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Trump expects COVID-19 vaccine in fall, a timeline doubted by many

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  • President Donald Trump expects a vaccine for the coronavirus to arrive this fall, Politico reported.
  • That timeline could prove faster even than the federal government’s ambitious push to get vaccines to Americans by January 2021.
  • Many experts have warned that later in 2021 is the earliest a vaccine could reach people.
  • Vaccine production has been unusually speedy, with multiple companies ramping up production and moving forward with trials.
  • Visit Business Insider’s home page for more stories.

President Donald Trump expects a vaccine for the coronavirus to arrive this fall, seemingly relying a timeline that’s much faster than what many experts say is possible.

Trump has told both his advisers and his allies that he expects this timeline for the vaccine’s arrival, according to a report from Politico’s Nancy Cook and Gabby Orr.

Vaccine makers around the world are attempting to create a vaccine against COVID-19 at an unprecedented pace.

They hope that, once administered widely enough, it would allow life in much of the world to return to normal.

It is not clear what stage of vaccine production Trump means by “arrive,” but fall 2020 is optimistic for even the more preliminary steps along the road to having a workable vaccine.

Almost nobody expects that a vaccine can be in general circulation, protecting ordinary people, by fall.

If Trump is referring to the vaccine being administered to the public, then he is ahead of his own government’s $10-billion “Operation Warp Speed” project.

That aims to deliver 300 million vaccine doses by January 2021.

Dr. Anthony Fauci, the US government’s top infectious disease expert, said in May that it was a “bridge too far” to think a vaccine would ready before college classes start in the fall.

In a later timeline in explained in front of Congress, Fauci said a vaccine could be ready to give to the American public by the end of this year or the beginning of 2021.

Other experts are far more pessimistic.

Many, including France’s research minister and Yale public health professor Jason Swartz, have previously said it could be Fall 2021 before a vaccine is available.

Other experts have said even the 2021 timeline is ambitious.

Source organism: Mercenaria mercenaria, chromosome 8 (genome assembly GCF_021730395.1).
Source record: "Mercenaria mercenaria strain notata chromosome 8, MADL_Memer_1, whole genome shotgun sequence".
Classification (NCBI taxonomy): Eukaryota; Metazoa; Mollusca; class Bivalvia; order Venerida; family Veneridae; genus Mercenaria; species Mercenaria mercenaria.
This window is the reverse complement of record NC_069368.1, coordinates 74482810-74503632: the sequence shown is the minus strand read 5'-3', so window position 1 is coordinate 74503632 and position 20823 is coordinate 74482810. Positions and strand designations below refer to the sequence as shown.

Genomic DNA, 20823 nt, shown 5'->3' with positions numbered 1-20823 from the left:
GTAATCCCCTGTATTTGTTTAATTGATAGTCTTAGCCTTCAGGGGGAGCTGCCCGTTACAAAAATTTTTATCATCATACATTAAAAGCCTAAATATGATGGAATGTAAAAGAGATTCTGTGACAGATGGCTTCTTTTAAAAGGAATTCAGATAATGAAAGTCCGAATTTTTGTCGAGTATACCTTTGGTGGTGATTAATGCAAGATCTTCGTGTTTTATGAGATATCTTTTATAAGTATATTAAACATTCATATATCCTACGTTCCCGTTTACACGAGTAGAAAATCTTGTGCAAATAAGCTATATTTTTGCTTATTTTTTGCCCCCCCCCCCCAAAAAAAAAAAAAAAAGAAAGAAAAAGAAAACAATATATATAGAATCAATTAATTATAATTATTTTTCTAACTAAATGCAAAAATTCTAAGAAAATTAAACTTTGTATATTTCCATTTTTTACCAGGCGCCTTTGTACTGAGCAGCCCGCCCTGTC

Dr. Paul Offit, who helped invent the rotavirus vaccine, told CNN in April that this timeline was “ridiculously optimistic.”

And Peter Hotez, the dean of Baylor University’s National School of Tropical Medicine, then told National Geographic that it “would be absolutely unprecedented.”

David Ridley, a health economist at Duke University, told The Associated Press in June that even if doses were ready to go in the US by the end of 2020, “only some high-risk people, such as essential workers, go to the front of a very long line.”

“Will you and I get vaccinated this year?,” he asked. “No way.”

In order to be able to administered to the public in countries around the world, vaccines have to go through multiple stages, including development, clinical trials, regulatory approval, production, and distribution.

Experts warn that even the steps that seem comparatively simple could present big roadblocks. The US is spending hundreds of millions of dollars to address a shortage of glass vials that could snarl up the supply chain, for example.

Manufacturers are following speedy timelines: American biotech Moderna plans to give 30,000 a small dose in a phase-three trial in July,  while France’s Sanofi is speeding up development that could see a vaccine get regulatory approval in the first half of next year

coronavirus vaccine vial oxford vaccine group

A trial coronavirus vaccine from Oxford University scientists.

Sean Elias/Handout via Reuters


Manufacturers like Moderna are also ramping up production to start making millions of vaccine doses to get them ready for distribution the hopes that they are approved.

But it is also possible that an effective vaccine may never come: there is still no vaccine for viruses that have long plagued humans, like HIV and Hepatitis C.

And, as Vox reported, it is not yet clear how long immunity from a vaccine would last.

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